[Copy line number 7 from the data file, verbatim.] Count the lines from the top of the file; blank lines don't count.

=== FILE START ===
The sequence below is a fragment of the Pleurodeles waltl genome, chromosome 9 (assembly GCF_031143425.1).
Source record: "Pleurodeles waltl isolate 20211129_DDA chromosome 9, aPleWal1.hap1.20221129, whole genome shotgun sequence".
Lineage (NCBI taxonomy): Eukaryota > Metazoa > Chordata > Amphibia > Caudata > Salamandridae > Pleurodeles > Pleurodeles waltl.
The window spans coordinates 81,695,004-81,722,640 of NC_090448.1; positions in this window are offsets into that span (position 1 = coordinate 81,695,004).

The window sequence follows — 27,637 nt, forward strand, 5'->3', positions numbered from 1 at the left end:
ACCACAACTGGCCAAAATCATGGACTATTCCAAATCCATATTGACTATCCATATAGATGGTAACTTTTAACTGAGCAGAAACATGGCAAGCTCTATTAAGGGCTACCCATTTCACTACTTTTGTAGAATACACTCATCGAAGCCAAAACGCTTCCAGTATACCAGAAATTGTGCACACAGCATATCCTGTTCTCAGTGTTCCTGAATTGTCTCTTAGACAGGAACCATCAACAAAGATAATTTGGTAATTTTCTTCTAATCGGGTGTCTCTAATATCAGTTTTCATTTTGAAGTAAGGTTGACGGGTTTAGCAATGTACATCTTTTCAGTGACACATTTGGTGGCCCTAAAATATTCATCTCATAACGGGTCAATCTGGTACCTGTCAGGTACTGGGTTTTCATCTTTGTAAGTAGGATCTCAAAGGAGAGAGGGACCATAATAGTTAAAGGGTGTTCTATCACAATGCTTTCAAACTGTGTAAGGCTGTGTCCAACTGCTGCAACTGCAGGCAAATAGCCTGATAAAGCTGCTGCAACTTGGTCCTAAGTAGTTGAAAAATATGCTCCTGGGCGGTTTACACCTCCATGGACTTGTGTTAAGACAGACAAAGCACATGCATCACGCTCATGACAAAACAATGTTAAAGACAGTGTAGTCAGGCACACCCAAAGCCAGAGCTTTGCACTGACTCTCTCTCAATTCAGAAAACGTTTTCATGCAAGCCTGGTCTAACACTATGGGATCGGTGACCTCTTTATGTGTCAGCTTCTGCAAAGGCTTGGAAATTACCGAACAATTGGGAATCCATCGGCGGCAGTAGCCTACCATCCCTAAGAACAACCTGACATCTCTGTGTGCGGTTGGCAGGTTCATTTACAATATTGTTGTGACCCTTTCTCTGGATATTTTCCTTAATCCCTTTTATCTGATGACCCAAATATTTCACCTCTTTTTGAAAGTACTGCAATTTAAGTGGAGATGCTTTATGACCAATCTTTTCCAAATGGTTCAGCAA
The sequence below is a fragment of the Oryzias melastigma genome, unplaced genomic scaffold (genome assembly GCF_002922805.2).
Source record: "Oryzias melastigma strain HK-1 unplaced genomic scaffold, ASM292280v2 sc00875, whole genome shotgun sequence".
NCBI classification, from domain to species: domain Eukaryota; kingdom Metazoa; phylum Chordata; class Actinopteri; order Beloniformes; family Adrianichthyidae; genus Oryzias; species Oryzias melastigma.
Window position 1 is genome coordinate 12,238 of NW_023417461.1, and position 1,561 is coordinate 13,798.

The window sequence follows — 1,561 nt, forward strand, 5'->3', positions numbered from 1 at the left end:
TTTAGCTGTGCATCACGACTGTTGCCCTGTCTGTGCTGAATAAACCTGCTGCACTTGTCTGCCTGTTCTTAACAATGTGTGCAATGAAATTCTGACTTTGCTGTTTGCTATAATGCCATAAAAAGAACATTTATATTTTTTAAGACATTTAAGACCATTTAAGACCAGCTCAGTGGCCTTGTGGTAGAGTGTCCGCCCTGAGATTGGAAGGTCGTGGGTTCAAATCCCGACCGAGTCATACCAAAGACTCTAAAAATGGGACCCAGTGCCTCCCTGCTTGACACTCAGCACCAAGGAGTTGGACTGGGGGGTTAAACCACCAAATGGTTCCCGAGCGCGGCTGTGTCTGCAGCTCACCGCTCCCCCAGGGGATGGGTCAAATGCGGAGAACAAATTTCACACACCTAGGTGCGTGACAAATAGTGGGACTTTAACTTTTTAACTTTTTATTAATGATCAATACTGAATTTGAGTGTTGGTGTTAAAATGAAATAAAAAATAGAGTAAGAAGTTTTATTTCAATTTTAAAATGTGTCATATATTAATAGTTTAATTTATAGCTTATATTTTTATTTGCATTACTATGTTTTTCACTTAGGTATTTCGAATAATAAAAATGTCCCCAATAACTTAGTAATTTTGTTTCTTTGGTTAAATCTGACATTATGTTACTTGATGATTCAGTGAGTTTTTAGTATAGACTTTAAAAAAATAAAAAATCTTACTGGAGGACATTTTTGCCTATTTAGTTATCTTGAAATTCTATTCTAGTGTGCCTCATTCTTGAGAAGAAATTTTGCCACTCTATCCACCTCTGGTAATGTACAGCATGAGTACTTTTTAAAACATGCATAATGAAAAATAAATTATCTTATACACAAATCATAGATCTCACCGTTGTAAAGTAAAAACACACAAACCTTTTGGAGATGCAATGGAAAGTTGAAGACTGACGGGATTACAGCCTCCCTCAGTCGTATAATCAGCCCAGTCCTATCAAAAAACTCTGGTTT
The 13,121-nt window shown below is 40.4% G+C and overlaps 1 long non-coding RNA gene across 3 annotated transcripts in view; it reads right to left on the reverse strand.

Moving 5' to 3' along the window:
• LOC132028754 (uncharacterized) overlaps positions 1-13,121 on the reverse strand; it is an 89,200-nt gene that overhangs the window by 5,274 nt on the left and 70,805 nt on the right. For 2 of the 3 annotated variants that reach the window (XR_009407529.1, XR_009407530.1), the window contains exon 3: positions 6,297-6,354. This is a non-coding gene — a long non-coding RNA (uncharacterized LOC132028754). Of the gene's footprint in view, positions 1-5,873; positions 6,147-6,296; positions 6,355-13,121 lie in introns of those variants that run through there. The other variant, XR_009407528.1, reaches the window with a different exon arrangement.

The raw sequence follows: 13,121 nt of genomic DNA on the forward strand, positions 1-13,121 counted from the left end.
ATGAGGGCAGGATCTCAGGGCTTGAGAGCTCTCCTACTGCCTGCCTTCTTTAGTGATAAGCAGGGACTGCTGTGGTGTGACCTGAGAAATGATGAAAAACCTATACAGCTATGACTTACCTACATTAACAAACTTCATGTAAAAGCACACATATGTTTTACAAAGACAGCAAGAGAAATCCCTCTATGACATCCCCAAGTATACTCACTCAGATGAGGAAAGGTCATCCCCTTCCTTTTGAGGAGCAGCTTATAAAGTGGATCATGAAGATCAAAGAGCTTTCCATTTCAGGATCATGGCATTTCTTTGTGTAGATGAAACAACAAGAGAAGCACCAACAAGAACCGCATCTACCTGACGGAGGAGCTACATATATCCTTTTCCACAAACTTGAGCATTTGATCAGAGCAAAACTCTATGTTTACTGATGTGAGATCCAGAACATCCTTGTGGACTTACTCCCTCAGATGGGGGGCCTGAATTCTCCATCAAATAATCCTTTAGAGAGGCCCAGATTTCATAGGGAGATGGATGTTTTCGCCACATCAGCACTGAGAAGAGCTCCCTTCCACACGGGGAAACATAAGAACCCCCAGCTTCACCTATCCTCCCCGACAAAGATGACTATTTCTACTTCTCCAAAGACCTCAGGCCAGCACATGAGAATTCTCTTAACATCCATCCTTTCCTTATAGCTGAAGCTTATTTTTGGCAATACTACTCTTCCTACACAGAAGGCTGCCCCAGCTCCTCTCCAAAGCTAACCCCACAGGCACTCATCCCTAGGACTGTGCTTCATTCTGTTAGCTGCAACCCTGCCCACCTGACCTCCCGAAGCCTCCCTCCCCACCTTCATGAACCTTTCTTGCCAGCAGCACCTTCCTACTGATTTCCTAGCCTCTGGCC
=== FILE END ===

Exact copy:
The sequence below is a fragment of the Oryzias melastigma genome, unplaced genomic scaffold (genome assembly GCF_002922805.2).